My last tip, today, is to read Pain Free at Your PC, by Pete Egoscue (which is where the above tips came from).

Available at


The Master Cleanse

by Ed

The Master Cleanse is a lemon juice fast created, as far as I know, by Stanley Burroughs. You can read about it in his little book, The Master Cleanser.

One thing I’d like to say is that the master cleanse is not for everybody. If you are underweight, I would not do it, unless you are under the supervision of a qualified health professional who has experience with the master cleanse. Other people who generally do not do well on it are people with what Chinese Medicine calls a cold stomach. If you have a hard time digesting cold foods, raw fruits or vegetables, or cucumbers, you have a cold stomach.

If you don’t have any of the above conditions, and you feel in need of a stronger cleanse than the one in my earlier post, then definitely check out the Master Cleanse.

Book Review: Pain Free

by Ed

I became interested in Pete Egoscue’s work when a number of people I knew started benefiting from therapists trained by him. When I started reading his book, Pain Free, I realized he came from the same assumption that I come from, in treating pain. If the body’s structure is out of alignment, eventually there will be pain. If you correct the structure, the pain and related symptoms will go away, in most cases. The Egoscue method treats structural imbalances through exercise therapy.

After three chapters explaining how and why his method works, he goes through the body, in detail, from foot to head. He gives a set of exercises, he calls them menus, for pain in each area. I think that “recipe” is a better word than menu. You do not pick and choose your exercises, and it is important to do them in the correct order. Each exercise builds on the previous one, and you get faster results if the hips are aligned first. The pelvis is the foundation of the body, and it is usually at the center of the problem, wherever the symptoms might be. Once the pelvis is aligned, other parts of the body fall back into place.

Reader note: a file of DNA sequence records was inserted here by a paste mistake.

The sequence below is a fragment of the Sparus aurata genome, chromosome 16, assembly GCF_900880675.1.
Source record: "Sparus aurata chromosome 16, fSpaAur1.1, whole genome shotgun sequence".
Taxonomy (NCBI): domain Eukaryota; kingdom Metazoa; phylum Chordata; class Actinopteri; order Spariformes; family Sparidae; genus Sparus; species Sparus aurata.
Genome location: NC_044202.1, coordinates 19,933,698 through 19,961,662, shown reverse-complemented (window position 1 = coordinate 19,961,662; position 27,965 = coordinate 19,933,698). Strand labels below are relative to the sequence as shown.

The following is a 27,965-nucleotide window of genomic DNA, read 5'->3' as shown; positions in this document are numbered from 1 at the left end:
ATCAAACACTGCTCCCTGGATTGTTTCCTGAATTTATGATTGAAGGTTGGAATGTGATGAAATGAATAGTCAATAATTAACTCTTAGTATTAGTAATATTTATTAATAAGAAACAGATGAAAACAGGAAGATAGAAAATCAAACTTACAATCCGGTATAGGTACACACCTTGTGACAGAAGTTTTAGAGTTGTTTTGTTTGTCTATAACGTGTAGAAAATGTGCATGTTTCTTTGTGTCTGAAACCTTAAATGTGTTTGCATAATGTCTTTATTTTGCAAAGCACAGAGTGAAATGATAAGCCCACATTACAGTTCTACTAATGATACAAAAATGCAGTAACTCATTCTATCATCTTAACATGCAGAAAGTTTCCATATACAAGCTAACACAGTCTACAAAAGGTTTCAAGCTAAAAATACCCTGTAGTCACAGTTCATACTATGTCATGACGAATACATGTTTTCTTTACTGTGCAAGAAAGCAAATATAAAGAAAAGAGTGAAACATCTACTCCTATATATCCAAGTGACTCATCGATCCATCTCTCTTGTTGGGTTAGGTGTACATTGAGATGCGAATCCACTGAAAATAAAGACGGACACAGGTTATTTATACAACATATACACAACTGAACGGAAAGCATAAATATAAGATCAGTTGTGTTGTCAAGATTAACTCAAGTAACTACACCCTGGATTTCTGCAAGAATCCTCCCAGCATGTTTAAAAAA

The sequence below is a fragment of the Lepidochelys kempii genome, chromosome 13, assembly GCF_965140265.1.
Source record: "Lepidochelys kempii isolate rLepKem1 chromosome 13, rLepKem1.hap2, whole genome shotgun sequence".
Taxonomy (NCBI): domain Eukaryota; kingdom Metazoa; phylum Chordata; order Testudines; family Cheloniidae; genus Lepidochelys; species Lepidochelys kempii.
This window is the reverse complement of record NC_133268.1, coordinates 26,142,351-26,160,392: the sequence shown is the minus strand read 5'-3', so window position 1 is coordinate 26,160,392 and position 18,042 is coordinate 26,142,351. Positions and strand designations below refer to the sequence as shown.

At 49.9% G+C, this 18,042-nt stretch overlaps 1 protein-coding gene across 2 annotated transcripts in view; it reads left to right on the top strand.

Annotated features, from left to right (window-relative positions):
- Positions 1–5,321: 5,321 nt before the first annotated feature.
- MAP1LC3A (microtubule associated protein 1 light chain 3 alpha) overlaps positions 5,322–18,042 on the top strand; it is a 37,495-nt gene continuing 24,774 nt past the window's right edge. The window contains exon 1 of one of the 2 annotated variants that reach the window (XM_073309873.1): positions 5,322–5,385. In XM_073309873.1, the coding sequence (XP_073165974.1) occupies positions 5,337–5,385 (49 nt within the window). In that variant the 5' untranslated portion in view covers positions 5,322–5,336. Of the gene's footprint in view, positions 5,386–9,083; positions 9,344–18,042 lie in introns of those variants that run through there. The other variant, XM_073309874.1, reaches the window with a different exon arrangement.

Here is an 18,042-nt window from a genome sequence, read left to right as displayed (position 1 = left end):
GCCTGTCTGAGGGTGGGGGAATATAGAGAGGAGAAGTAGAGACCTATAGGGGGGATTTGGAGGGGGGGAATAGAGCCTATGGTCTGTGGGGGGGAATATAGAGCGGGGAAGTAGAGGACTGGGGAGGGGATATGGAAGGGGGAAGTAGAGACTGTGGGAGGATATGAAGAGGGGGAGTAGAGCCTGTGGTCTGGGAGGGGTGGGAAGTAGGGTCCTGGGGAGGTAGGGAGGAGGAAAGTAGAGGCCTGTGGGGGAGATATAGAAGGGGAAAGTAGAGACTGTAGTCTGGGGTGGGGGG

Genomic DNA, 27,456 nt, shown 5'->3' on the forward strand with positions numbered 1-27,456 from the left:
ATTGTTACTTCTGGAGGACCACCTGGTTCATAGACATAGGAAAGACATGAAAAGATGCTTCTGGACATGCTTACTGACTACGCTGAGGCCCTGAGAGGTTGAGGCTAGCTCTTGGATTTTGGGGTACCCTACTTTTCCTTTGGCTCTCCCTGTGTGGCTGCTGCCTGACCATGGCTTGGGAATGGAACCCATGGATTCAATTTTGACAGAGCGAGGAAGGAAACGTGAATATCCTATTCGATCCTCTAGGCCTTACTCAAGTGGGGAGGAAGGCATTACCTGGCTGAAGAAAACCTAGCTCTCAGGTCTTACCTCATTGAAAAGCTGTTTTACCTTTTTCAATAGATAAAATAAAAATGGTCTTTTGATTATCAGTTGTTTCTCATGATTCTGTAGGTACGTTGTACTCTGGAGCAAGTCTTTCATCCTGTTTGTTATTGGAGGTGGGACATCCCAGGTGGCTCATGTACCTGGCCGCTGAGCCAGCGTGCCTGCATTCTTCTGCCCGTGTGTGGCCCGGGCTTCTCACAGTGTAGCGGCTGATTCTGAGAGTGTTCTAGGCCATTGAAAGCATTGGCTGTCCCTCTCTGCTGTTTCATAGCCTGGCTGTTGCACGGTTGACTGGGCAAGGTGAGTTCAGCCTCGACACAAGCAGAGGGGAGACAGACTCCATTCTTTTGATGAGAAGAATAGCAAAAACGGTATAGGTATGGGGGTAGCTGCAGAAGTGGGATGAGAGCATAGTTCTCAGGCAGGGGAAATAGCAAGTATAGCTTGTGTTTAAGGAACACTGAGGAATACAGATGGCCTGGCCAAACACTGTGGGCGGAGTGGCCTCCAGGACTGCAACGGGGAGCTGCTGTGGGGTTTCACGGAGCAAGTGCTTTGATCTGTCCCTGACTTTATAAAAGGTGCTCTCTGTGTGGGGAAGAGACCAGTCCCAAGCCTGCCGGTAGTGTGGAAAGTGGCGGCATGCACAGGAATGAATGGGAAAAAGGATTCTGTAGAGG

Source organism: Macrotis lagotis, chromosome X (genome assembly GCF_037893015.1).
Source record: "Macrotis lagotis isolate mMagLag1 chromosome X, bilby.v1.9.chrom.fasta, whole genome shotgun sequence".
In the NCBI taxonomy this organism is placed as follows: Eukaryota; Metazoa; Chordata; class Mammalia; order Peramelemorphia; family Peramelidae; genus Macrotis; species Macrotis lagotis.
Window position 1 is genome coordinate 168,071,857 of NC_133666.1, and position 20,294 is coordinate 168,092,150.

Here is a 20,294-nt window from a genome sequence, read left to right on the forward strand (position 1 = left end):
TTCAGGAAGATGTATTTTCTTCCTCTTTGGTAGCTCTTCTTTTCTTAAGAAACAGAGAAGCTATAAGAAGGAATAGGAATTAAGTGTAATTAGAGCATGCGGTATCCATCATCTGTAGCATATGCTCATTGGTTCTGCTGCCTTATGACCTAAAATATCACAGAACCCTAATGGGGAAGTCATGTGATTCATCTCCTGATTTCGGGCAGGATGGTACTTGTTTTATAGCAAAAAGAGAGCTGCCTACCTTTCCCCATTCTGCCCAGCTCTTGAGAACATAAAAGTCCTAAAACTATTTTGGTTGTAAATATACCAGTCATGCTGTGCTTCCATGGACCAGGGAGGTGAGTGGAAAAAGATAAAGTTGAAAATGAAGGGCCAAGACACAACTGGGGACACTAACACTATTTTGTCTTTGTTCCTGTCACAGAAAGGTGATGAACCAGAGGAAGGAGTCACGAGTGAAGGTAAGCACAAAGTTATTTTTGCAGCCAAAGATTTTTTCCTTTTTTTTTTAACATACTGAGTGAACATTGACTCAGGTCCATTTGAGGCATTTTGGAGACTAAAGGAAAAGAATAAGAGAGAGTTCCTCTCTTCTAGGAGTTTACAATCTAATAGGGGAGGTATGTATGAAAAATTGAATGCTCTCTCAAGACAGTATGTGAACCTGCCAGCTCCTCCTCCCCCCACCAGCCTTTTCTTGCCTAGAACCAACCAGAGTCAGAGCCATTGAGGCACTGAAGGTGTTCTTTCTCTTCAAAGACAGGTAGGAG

“The Egoscue Method is unique in recognizing that therapy programs succeed only when they treat the body as a closely integrated unit.” That may be true in exercise therapy, but Chinese Medicine also agrees with that statement. Often I have seen physical therapy fail for that very reason. There is too much emphasis on the site of pain with out taking into consideration all of the underlying factors.

Pain Free is a very readable and very practical book. Most people who read it and do the exercises get great results. If you buy it and it does not work for you, don’t throw out the Egoscue Method. A book can not see all of your dysfunctions. Pete has treated thousands of people, so he knows the most likely scenarios for any given symptom, but you are unique. I have known many people to benefit from doing the exercises in the book, and I have known some people who needed more individualized treatment. The book is cheaper, so try it out first. It is also an enjoyable and educational read.

Anthony Robbins said, “This book is extraordinary, and I am thrilled to recommend it to anyone who’s interested in dramatically increasing the quality of their physical health.”

Deepak Chopra said, “Pain Free is based on a very sound understanding of human physiology. It shows how we can break the circuit of pain and naturally heal one of the most significant disabilities of our time.”

In Canada, you can buy Pain Free: a Revolutionary Method for Stopping Chronic Pain here.

In the USA you can buy Pain Free: A Revolutionary Method for Stopping Chronic Pain here.